Pair of breezy CD-rs here destined to be summer listening. One by Julian Lynch from Madison, Wisconsin and another by Universal Studios Florida from Seattle, WA.
Lynch’s work seems to usually consist of guitar and keyboards and the first track (they’re all untitled far as I can tell) gets things movin’ in that mode. The track lays out an amazing rhythmic arrangement without any percussion, save for shakers. He pushes the rhythmic capabilities of guitar and keyboards while pushing their melodic sensibilities as well. The track changes effortlessly, never moving too far from its humble beginning but still pulling generous amounts of tricks from its sleeve. A great piece. The second track glides in easily on smooth guitar strums and a beautiful theremin(-esque) melody. Lynch also adds some soft vocals which work pretty well smeared in with their surroundings. After the short interlude of the third track, comes the finest of the bunch. Everything I’ve talked about so far is really great but the fourth still manages to tower above them for me. There’s a long build up of synth and a faraway drum before a melodic arpeggio leads to glistening, lingering fields of synthesizer before a guitar wraps her all up. It reminds me of some of the best, most tasteful Vangelis stuff. Utterly gorgeous and transcends its electronic origins in creating pure organic, affecting sound. Numbers 5 and 6 have a 60’s revivalist vibe, the former going for psych-pop stuff and the latter with a blurry Beatles by way of Elliott Smith ballad. The next piece begins surprisingly ominously with a single, heavy note plodding away before cartoonish sound manipulation starts up sounding like a drunken E.T./R2D2 fuckfest. Definitely an odd left turn considering the surrounding songs. The eighth track is a winsome, lilting bit of boardwalk carnival pop. The finale is similar but live drumming and a buoyant guitar riff add a bit of oomph. The whole album has a really cool sound; Lynch takes scraps from a number of genres: pop, surf rock, loners-with-guitars, dreamy synth music etc. assembling something fresh and inviting.
So first things first, a brief (and probably unnecessary) disclaimer: the two guys in USF are good friends of mine though I assure you I will maintain my journalistic integrity. Besides I’m only just now getting around to reviewing this, their debut CDr, after the blog world has already discovered them, so I’m probably not that good of a friend anyway. The two guys in the band Jason and Kyle are more digitally-inclined than I am so their music features a fair amount of IDM influence or whatever it’s being called these days. I don’t usually go for stuff like that but damn if the melodies on this thing don’t get under my skin. On the opener “New Cub” the guys debut their blend of guitar/synth/vocal melodies and laptoppery. Despite the cuddly name, “New Cub” ends up being fairly rugged, chugging along relentlessly like that one Panda Bear record was apt to do. “An Elm Skeye” bustles along with a crunchy drum pattern and at certain points the piece gets flooded with lush guitar and synthesizer before a really beautiful bit of acoustic guitar before the track wraps up. The Dark Knight repping, “Harvey Dent” carries over the acoustic guitar while brittle noises rustle about eventually amounting to a drum pattern and a pretty and too brief sea of synthesizer near the end. My favorite is “Gorilla Munch” (which is Jason’s favorite cereal—isn’t it neat I can fill in all these auto-biographical bits of info?) which pulls together all the elements they’ve been working with the most sound construction anywhere on the album. There’s a heavy dose of Timbaland synth lines dropped in there too which is a surefire way to win me to your side. There’s just a lot of great melodies here flitting in and out causing you to replay the track again and again. There’s some BBC jungle field recordings in there too which legitimizes the title. The solo piano in “Space Heater Custody” sounds like something outta Eternal Sunshine for a while before winding synths take over. “Villains” is gentle and spacey with a faraway tinkling of the ivories which is intruded on by fragments of sharper sounds until those sounds ultimately usurp power. “Autobahn Periques” finishes things off, and as the name implies it’s the most straight ahead electro. The best aspect of this record is the way so many great melodies fly by you constantly, I can personally do without so much drum machinery but I can’t deny how catchy so much of this record is.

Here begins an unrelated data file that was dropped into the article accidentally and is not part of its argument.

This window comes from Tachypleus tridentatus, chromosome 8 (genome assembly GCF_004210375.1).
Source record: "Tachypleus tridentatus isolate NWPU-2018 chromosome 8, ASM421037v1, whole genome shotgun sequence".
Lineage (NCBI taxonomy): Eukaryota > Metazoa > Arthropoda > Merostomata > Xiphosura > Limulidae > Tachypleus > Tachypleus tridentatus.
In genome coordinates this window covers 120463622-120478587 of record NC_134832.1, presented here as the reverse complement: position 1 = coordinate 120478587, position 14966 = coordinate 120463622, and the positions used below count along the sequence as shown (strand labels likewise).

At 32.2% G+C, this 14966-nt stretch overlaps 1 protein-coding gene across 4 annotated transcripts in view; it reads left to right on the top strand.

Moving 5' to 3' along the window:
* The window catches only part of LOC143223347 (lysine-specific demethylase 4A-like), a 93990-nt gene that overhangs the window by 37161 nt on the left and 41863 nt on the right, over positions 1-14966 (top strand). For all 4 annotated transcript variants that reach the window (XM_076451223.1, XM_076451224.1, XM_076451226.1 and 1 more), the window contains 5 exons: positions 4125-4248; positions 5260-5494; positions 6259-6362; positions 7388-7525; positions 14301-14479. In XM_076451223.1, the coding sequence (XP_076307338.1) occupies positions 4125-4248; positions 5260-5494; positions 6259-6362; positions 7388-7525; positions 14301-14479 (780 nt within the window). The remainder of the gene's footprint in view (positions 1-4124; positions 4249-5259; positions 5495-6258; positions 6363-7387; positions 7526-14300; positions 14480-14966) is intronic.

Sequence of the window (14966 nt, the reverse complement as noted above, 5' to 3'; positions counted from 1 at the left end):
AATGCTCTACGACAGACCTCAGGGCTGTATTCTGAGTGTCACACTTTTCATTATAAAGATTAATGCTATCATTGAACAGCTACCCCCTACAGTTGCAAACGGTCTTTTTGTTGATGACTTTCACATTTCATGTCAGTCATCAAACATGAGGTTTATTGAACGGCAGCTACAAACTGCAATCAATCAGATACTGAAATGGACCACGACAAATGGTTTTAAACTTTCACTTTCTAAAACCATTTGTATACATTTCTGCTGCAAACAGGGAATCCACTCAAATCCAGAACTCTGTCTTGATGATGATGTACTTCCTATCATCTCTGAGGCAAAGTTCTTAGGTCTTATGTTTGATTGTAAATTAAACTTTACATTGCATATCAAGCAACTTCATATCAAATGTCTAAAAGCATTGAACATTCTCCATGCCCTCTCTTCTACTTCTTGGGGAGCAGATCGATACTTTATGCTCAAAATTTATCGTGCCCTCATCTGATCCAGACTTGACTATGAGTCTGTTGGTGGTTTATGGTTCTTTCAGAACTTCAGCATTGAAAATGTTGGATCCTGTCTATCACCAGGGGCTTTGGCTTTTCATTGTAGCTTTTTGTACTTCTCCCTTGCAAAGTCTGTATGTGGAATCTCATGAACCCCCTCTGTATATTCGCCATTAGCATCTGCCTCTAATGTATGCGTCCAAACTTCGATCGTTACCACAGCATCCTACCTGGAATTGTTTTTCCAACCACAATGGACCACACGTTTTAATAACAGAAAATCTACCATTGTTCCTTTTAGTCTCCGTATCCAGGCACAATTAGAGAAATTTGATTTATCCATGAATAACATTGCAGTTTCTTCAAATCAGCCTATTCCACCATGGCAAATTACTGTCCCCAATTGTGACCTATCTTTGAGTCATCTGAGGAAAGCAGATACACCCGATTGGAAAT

Born 2 Run is still available but has been released on tape on Wild Animal Kingdom and on CDr by Future Sounds. Universal Studios Florida is sold-out but USF just had a new album come out on tape by Animal Image Research and also on CD-r by Little Fury Things so check that out.